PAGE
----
The MP said the key question for the rebels was who would be better than Mr Sunak: ‘No one and they know it.’

For the first time since 1996, the Lib Dems have won more councillors than the Conservatives at a round of local elections.

The Blackpool South by-election caused particular consternation as Labour stormed the seat with a 26 point swing – and the Tories only barely scraped into second ahead of Reform.

The battle for West Midlands mayor had been due to declare at 3pm, but went into extra time with both sides saying it was ‘too close to call’.

Recounts took place in Birmingham and Wolverhampton, and Coventry as the parties wrangle over every single vote.

It finally came down to Sandwell area, where Mr Parker needed to win by at least 11,456 votes. He cleared the bar by around 1,000 to overhaul Mr Street.

Despite the misery for the Tories, it has not all been plain sailing for Sir Keir, with experts warning that a slump in support in areas with large Muslim populations suggested he was ‘in trouble’.

Labour tied up more expected victories today, with Steve Rotheram re-elected as Liverpool City Region Mayor after securing a landslide 68 per cent of the vote.

Andy Burnham emerged victorious in Greater Manchester by 63 per cent to just 10 per cent for his Tory opponent.

Oliver Coppard was returned as as South Yorkshire Mayor with 138,611 votes, nearly three times as many as the 44,945 his Conservative rival Nick Allen received.

Earlier, Mr Sunak insisted he can still turn the situation around, saying people are ‘frustrated and wondering why they should vote’.

‘The fact Labour is not winning in places that they admit themselves they need for a majority, shows that Keir Starmer’s lack of plan and vision is hurting them,’ he said.

‘We Conservatives have everything to fight for – and we will because we are fighting for our values and our country’s future.’

Mr Sunak pointed to his party’s recent commitment to hike defence spending and cut migration as clear dividing lines with Labour.

But polling guru Prof John Curtice said the results demonstrated Mr Sunak has ‘very little to show’ for his efforts to restore the Tories’ fortunes after Liz Truss’s abrtive premiership.

The election expert told the BBC: ‘There is nothing in these results to suggest contrary to the opinion polls that the Conservatives are actually beginning to narrow the gap on Labour, and that so far at least, Rishi Sunak’s project which has tried to recover from the disaster – from the Conservatives’ point of view – of the Liz Truss fiscal event, that project has still got very little to show for it.

‘That in a sense is the big takeaway.

‘Now the Conservatives, as when all parties do badly in elections, they always want you to focus on the exception rather than the rule, and Tees Valley and probably the West Midlands are the exceptions not the rule.’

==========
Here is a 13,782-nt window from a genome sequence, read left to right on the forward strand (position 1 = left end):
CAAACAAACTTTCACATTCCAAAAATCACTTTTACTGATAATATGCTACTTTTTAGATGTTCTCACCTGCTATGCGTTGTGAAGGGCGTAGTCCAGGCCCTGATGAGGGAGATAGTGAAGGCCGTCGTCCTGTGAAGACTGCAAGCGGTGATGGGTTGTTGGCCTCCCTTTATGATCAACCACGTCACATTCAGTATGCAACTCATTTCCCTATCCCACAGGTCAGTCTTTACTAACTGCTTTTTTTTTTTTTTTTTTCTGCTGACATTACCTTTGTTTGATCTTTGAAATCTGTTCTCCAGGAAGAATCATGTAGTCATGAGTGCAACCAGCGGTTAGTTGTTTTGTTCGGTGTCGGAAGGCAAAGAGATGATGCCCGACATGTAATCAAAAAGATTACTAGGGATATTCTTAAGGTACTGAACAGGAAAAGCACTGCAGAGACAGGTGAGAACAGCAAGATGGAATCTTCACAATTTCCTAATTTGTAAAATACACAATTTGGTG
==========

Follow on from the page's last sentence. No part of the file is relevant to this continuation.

On Labour losses over its stance on Gaza, Sir John said: ‘At the moment I think what we would find if we had a general election is that Labour might well fall back in some of these seats, but because the Labour Party is already so strong, they would probably still succeed in winning the parliamentary election.

‘But yep, this is a big message to Labour from these local elections, is that you are indeed now in trouble with some of your Muslim former supporters.’

Mr Sunak suffered a blow in his own back yard as Labour took the York and North Yorkshire mayor post.

The region, which covers the PM’s Richmond constituency, is somewhere Labour has historically struggled to compete in parliamentary elections.

Labour also won inaugural mayoral contests in the East Midlands and the North East, and gained nine police and crime commissioner posts from the Tories, including in Cumbria, Avon and Somerset, and Norfolk.

But in a smattering of councils, the Opposition party lost seats to independents and George Galloway’s Workers Party of Britain, all apparently over the party’s stance on Gaza.

Overall, Labour won control of eight councils as it saw a net gain of 204 seats, while the Liberal Democrats gained 92 seats and the Greens 58.

The Liberal Democrats’ most significant victory was winning control of Dorset council from the Conservatives, where it now has 42 of the 82 seats after gaining 15.

The Greens fell narrowly short of taking overall control of Bristol, one of their top targets, despite gaining 10 seats.

Despite results that left the Conservatives on track to lose half the seats they contested, rebels admitted they had not persuaded enough MPs to join them to force a vote of no confidence in Mr Sunak’s leadership.

One rebel told the Mail simply: ‘We’re off to the pub.’

Dame Andrea Jenkyns, the first Tory MP to publicly move against the PM, said it was ‘unlikely’ that others would follow in sufficient numbers to trigger a leadership contest.

‘My stance is the same,’ she said. ‘But we are where we are and it is looking unlikely that the MPs are going to put the letters in, so we need to pull together.’

Former Cabinet minister Nadine Dorries – another high-profile critic of the PM – said it would be ‘madness’ to try to replace Mr Sunak before the general election, adding that it would ‘make no difference’ to the result.

One rebel source said it was clear that Mr Sunak would ‘limp on to the election’, adding: ‘We’re not kamikaze pilots. In the end, there are too many MPs with their heads stuck in the sand for it to work.’…Read more by Fátima Valente